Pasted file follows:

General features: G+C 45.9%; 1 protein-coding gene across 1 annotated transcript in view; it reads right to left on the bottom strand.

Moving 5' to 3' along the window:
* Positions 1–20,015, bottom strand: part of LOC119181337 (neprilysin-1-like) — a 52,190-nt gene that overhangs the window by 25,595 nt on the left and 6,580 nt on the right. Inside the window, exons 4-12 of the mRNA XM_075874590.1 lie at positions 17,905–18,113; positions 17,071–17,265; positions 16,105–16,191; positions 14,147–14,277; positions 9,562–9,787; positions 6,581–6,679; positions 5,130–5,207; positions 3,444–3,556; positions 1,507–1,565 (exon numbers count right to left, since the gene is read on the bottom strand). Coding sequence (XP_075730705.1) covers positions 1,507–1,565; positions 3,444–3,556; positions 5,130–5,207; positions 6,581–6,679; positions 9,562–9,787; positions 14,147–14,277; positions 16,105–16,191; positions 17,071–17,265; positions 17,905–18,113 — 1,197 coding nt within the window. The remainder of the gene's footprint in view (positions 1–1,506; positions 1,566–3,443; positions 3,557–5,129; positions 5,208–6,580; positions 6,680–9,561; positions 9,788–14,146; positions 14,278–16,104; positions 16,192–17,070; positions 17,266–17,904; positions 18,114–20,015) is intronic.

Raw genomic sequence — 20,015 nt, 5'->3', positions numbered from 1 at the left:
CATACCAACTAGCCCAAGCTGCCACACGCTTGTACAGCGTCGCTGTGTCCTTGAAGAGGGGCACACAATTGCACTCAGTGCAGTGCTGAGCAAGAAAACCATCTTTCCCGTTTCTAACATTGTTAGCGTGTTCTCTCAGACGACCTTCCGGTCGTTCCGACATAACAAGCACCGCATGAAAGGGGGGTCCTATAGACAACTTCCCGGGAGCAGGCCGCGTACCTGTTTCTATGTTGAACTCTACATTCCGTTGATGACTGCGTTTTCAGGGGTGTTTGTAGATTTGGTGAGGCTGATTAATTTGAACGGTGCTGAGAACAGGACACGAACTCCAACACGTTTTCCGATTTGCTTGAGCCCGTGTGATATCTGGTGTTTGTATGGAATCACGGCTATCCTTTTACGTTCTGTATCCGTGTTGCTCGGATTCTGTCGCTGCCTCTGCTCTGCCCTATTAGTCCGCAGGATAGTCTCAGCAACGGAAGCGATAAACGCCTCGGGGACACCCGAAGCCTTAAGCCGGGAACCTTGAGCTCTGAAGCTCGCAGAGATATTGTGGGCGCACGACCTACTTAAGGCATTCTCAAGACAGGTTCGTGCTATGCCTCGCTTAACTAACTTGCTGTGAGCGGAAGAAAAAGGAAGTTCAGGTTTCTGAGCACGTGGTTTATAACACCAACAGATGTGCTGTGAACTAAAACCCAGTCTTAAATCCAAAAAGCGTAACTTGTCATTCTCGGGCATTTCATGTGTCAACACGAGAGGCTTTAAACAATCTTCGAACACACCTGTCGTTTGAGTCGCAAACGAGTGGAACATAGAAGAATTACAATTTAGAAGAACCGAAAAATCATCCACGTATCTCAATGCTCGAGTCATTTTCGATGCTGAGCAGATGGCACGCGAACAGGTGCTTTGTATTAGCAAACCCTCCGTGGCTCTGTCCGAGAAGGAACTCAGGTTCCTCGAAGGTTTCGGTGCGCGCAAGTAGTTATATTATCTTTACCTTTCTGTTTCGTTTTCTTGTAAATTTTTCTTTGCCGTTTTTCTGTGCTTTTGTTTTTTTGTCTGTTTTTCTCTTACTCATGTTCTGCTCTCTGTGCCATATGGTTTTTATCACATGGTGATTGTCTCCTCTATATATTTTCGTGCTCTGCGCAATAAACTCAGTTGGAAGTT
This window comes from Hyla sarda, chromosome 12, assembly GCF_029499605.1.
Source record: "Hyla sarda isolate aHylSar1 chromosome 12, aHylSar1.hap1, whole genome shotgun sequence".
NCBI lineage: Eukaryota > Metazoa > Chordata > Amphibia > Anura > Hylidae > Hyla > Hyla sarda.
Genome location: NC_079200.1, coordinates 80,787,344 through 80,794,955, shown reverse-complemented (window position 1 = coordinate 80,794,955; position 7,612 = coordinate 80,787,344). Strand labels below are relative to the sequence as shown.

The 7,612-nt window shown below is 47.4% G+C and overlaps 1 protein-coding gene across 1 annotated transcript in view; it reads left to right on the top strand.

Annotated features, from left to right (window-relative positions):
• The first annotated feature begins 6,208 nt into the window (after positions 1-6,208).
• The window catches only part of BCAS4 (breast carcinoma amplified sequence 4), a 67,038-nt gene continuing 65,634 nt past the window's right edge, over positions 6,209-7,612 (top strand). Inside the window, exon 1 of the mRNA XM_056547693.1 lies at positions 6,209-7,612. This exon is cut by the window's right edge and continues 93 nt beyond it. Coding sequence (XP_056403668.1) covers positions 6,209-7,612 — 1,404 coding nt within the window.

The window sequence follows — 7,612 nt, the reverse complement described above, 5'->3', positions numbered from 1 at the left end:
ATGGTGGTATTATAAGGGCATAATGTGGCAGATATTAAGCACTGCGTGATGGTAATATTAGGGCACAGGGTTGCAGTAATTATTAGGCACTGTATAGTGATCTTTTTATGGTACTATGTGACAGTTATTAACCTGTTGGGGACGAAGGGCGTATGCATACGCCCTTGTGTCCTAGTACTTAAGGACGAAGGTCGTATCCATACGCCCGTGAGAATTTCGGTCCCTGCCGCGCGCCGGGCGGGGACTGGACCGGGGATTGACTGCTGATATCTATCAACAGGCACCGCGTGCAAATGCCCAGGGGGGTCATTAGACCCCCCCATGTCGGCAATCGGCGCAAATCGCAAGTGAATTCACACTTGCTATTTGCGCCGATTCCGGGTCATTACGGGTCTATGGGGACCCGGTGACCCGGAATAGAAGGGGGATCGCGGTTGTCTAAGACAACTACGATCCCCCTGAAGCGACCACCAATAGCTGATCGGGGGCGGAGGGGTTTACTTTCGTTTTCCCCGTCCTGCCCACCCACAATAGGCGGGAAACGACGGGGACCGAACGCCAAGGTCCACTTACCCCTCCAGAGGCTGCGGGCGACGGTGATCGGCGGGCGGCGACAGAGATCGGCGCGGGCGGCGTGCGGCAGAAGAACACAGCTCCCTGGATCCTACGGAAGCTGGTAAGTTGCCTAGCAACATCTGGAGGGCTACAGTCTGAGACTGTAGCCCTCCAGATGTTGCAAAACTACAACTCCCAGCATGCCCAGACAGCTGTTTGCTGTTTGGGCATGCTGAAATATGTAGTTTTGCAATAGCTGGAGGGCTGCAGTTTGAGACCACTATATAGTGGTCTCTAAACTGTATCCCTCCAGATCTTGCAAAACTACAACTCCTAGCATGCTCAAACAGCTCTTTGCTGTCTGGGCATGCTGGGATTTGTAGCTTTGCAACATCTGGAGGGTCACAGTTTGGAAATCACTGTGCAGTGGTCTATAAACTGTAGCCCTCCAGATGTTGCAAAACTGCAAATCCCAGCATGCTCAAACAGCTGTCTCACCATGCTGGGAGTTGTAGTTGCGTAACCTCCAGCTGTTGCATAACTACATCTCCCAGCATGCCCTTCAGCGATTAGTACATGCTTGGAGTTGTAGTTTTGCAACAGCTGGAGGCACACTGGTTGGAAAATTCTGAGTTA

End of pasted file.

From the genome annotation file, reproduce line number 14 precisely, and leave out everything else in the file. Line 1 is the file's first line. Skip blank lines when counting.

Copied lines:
The window sequence follows — 7,612 nt, the reverse complement described above, 5'->3', positions numbered from 1 at the left end: